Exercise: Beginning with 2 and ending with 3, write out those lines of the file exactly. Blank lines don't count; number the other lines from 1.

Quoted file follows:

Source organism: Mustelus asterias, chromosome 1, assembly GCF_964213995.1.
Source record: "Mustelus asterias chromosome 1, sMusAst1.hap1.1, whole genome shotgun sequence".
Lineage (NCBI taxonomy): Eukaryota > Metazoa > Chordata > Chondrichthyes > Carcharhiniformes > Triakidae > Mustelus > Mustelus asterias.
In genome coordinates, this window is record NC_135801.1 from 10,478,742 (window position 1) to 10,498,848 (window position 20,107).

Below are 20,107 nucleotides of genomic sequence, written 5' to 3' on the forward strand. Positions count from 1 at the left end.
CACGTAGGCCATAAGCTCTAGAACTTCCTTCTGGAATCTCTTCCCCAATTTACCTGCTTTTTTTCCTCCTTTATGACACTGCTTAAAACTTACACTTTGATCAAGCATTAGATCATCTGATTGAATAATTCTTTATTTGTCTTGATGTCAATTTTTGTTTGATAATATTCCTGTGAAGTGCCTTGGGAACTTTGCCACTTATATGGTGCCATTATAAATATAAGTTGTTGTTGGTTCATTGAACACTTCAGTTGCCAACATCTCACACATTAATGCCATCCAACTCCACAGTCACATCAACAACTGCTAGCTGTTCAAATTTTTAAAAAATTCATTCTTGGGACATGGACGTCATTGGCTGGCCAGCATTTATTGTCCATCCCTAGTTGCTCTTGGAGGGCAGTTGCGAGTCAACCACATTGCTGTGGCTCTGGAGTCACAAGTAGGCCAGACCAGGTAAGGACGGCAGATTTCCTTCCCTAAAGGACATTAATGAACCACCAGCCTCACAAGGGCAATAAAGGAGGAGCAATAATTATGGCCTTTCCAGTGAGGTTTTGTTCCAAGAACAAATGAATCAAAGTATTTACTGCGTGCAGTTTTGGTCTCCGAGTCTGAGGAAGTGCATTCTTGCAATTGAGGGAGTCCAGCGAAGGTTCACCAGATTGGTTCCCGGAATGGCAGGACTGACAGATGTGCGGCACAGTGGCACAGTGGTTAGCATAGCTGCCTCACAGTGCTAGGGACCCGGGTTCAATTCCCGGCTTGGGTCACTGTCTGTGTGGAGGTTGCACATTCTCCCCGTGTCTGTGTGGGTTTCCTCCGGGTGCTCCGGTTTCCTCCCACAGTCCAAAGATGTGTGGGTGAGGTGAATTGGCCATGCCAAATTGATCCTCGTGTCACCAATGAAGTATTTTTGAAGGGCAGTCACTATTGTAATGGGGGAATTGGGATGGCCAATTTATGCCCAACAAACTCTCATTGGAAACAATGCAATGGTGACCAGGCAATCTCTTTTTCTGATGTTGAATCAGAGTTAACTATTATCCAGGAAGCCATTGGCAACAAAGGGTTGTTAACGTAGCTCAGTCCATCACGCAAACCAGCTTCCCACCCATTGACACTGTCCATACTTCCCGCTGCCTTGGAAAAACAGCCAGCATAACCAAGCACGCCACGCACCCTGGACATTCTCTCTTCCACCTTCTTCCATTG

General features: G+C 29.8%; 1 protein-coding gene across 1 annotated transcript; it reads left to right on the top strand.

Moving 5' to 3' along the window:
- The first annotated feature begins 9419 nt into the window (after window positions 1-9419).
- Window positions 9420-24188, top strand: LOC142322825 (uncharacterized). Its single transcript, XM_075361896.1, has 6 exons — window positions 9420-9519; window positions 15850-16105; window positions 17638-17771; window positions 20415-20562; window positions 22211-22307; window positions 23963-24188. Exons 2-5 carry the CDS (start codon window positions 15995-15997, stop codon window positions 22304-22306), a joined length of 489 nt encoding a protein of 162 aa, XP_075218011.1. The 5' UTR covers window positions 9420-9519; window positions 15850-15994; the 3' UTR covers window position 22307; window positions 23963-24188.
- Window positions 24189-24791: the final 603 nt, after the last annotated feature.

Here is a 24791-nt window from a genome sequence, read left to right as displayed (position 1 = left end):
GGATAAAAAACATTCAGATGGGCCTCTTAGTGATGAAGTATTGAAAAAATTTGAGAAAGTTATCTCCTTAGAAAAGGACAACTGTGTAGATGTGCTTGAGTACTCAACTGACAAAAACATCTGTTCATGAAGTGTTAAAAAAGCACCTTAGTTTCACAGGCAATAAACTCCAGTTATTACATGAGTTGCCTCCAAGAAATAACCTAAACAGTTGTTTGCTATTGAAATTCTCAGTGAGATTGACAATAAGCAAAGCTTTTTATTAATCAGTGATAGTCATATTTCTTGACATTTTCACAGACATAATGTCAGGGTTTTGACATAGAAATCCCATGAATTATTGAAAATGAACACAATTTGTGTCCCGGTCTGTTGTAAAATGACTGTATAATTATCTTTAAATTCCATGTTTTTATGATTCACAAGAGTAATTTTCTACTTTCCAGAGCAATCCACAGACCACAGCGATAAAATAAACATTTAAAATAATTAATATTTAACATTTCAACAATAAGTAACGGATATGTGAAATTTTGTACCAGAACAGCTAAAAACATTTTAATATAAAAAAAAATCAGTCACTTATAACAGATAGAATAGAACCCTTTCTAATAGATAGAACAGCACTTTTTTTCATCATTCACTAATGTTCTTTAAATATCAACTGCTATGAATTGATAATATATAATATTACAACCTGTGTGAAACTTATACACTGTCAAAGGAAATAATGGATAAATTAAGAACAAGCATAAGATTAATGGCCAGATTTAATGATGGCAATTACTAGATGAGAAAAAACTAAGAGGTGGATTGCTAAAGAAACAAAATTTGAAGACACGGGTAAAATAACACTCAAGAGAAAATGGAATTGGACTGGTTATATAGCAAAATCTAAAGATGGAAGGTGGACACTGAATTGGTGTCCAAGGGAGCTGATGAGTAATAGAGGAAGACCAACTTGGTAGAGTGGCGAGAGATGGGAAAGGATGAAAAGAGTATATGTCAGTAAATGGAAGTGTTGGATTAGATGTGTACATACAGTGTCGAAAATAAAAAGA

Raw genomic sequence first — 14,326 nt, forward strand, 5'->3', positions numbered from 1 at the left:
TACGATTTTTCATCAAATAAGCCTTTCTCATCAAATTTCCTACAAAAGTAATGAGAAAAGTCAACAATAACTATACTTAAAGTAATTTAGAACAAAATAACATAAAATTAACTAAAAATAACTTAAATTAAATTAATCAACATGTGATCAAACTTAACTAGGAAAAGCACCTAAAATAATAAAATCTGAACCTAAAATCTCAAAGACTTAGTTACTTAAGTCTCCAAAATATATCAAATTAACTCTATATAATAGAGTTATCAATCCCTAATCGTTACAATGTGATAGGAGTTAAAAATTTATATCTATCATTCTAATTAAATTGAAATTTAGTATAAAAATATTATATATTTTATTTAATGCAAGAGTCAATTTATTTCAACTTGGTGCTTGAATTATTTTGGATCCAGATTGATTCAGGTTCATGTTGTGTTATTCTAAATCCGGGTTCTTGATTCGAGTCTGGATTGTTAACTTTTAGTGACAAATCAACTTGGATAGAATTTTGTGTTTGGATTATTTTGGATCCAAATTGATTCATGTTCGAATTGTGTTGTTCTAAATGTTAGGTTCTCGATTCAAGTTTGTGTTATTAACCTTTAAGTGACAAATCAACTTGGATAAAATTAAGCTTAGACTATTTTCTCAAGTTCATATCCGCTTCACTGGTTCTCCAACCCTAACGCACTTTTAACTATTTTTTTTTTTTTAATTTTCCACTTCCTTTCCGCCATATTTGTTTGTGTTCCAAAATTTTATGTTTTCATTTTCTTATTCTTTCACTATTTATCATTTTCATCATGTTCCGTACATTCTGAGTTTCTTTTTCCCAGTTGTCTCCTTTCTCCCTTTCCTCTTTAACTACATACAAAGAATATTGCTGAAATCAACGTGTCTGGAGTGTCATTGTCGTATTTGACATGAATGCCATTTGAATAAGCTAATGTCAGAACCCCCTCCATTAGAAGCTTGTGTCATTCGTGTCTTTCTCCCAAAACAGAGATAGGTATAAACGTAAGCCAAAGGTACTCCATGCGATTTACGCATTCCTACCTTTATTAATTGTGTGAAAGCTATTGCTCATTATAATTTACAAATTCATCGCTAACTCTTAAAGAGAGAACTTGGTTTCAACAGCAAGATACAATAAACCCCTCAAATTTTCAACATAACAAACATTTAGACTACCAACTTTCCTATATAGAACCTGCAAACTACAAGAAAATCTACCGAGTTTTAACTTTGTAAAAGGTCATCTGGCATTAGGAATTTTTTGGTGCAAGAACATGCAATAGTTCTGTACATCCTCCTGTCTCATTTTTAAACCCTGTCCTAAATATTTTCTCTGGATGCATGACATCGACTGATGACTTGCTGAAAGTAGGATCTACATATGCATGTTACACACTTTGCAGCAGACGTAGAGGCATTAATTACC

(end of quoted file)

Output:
Source record: "Mustelus asterias chromosome 1, sMusAst1.hap1.1, whole genome shotgun sequence".
Lineage (NCBI taxonomy): Eukaryota > Metazoa > Chordata > Chondrichthyes > Carcharhiniformes > Triakidae > Mustelus > Mustelus asterias.